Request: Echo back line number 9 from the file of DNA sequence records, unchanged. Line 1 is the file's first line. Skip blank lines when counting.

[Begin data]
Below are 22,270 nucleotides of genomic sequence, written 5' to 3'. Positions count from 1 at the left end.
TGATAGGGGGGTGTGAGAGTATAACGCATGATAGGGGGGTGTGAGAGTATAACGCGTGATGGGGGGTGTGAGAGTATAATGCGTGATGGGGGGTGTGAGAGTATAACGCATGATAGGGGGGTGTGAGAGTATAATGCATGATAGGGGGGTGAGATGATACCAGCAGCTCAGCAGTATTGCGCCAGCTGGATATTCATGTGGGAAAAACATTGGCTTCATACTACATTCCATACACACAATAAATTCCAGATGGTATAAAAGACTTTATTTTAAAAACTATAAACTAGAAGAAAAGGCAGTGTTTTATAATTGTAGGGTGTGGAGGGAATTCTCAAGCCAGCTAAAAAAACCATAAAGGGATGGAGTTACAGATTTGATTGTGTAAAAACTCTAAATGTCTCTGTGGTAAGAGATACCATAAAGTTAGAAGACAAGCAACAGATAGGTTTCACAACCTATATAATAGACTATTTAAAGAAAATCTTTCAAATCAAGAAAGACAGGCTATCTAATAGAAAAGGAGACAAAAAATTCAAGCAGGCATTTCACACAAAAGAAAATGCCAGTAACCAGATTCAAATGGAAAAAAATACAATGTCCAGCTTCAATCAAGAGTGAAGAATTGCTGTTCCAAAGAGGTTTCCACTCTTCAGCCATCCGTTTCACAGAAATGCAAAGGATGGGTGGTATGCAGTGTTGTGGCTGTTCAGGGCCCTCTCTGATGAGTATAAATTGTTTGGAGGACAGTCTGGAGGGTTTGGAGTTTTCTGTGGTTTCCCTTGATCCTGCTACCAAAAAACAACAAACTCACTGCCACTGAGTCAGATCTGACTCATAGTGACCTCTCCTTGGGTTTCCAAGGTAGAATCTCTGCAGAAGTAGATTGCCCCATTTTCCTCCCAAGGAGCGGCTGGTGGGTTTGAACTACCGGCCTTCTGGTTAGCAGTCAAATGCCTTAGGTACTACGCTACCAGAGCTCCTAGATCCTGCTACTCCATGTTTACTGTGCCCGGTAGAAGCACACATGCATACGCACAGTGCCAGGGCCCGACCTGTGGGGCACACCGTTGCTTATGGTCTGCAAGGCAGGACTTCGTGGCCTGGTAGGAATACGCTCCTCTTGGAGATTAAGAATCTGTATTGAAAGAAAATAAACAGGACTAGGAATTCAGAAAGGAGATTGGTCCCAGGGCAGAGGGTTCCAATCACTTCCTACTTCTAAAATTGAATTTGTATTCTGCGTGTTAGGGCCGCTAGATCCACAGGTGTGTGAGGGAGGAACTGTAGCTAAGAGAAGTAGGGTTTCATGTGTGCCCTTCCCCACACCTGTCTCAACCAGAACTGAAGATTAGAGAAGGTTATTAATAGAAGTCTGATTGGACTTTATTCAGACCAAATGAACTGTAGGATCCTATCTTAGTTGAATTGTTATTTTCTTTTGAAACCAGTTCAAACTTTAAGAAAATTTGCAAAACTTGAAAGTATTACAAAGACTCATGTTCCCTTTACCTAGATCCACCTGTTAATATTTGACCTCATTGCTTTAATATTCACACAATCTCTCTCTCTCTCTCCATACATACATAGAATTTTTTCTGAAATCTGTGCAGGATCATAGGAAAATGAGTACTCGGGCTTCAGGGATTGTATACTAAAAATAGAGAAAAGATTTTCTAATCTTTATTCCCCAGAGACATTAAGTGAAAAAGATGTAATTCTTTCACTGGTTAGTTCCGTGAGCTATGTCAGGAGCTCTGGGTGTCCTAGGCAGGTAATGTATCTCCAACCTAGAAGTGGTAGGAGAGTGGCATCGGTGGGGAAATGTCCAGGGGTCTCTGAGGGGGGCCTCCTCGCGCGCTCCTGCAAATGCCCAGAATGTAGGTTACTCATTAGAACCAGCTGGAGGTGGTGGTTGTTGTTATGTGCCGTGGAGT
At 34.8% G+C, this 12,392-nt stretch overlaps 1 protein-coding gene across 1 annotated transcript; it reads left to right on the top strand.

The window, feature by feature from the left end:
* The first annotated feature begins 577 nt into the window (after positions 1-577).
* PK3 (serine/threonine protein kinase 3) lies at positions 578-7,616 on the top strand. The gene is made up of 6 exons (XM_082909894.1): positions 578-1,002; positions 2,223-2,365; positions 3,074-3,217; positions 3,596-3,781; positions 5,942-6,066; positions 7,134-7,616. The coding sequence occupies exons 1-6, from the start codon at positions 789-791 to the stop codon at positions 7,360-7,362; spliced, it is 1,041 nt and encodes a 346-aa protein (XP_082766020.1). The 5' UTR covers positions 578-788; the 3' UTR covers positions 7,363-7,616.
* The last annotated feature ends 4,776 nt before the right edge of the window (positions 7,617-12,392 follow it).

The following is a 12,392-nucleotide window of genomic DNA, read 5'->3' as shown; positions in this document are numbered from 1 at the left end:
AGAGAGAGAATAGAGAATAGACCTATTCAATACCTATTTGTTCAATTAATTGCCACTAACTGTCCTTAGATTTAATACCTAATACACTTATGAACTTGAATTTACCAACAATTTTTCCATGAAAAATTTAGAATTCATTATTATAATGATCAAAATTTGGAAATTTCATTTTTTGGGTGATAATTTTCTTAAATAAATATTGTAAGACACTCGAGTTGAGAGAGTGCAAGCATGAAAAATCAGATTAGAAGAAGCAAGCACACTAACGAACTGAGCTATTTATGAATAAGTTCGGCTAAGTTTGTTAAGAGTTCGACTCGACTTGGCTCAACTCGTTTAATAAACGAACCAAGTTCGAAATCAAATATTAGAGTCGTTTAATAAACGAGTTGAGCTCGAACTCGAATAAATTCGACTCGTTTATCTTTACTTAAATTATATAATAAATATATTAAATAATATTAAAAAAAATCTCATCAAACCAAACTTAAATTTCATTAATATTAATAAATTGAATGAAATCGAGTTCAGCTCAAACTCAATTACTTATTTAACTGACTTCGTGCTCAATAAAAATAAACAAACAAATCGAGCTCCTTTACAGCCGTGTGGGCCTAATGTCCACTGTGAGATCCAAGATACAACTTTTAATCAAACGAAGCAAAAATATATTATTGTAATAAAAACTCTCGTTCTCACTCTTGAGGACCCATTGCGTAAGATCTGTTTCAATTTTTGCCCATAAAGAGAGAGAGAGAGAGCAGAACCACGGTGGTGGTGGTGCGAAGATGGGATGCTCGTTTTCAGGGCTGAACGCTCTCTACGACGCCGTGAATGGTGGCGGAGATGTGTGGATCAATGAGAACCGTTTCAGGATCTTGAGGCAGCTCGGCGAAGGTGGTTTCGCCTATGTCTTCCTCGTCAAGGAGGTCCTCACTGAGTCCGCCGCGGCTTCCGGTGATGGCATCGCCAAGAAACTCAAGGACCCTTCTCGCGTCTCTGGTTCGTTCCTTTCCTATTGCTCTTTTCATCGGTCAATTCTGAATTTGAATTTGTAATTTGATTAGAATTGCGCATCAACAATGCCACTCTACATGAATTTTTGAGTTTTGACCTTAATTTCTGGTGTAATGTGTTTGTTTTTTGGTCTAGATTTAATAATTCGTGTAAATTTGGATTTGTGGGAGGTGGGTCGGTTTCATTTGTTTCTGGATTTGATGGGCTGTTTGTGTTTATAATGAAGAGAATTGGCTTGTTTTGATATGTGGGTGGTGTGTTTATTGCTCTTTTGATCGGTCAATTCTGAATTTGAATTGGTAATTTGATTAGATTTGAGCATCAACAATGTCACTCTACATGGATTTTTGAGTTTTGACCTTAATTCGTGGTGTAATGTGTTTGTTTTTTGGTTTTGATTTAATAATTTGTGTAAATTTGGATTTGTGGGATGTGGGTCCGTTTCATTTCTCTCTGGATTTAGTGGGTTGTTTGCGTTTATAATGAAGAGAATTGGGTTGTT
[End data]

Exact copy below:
AGAGAGAGAATAGAGAATAGACCTATTCAATACCTATTTGTTCAATTAATTGCCACTAACTGTCCTTAGATTTAATACCTAATACACTTATGAACTTGAATTTACCAACAATTTTTCCATGAAAAATTTAGAATTCATTATTATAATGATCAAAATTTGGAAATTTCATTTTTTGGGTGATAATTTTCTTAAATAAATATTGTAAGACACTCGAGTTGAGAGAGTGCAAGCATGAAAAATCAGATTAGAAGAAGCAAGCACACTAACGAACTGAGCTATTTATGAATAAGTTCGGCTAAGTTTGTTAAGAGTTCGACTCGACTTGGCTCAACTCGTTTAATAAACGAACCAAGTTCGAAATCAAATATTAGAGTCGTTTAATAAACGAGTTGAGCTCGAACTCGAATAAATTCGACTCGTTTATCTTTACTTAAATTATATAATAAATATATTAAATAATATTAAAAAAAATCTCATCAAACCAAACTTAAATTTCATTAATATTAATAAATTGAATGAAATCGAGTTCAGCTCAAACTCAATTACTTATTTAACTGACTTCGTGCTCAATAAAAATAAACAAACAAATCGAGCTCCTTTACAGCCGTGTGGGCCTAATGTCCACTGTGAGATCCAAGATACAACTTTTAATCAAACGAAGCAAAAATATATTATTGTAATAAAAACTCTCGTTCTCACTCTTGAGGACCCATTGCGTAAGATCTGTTTCAATTTTTGCCCATAAAGAGAGAGAGAGAGAGCAGAACCACGGTGGTGGTGGTGCGAAGATGGGATGCTCGTTTTCAGGGCTGAACGCTCTCTACGACGCCGTGAATGGTGGCGGAGATGTGTGGATCAATGAGAACCGTTTCAGGATCTTGAGGCAGCTCGGCGAAGGTGGTTTCGCCTATGTCTTCCTCGTCAAGGAGGTCCTCACTGAGTCCGCCGCGGCTTCCGGTGATGGCATCGCCAAGAAACTCAAGGACCCTTCTCGCGTCTCTGGTTCGTTCCTTTCCTATTGCTCTTTTCATCGGTCAATTCTGAATTTGAATTTGTAATTTGATTAGAATTGCGCATCAACAATGCCACTCTACATGAATTTTTGAGTTTTGACCTTAATTTCTGGTGTAATGTGTTTGTTTTTTGGTCTAGATTTAATAATTCGTGTAAATTTGGATTTGTGGGAGGTGGGTCGGTTTCATTTGTTTCTGGATTTGATGGGCTGTTTGTGTTTATAATGAAGAGAATTGGCTTGTTTTGATATGTGGGTGGTGTGTTTATTGCTCTTTTGATCGGTCAATTCTGAATTTGAATTGGTAATTTGATTAGATTTGAGCATCAACAATGTCACTCTACATGGATTTTTGAGTTTTGACCTTAATTCGTGGTGTAATGTGTTTGTTTTTTGGTTTTGATTTAATAATTTGTGTAAATTTGGATTTGTGGGATGTGGGTCCGTTTCATTTCTCTCTGGATTTAGTGGGTTGTTTGCGTTTATAATGAAGAGAATTGGGTTGTT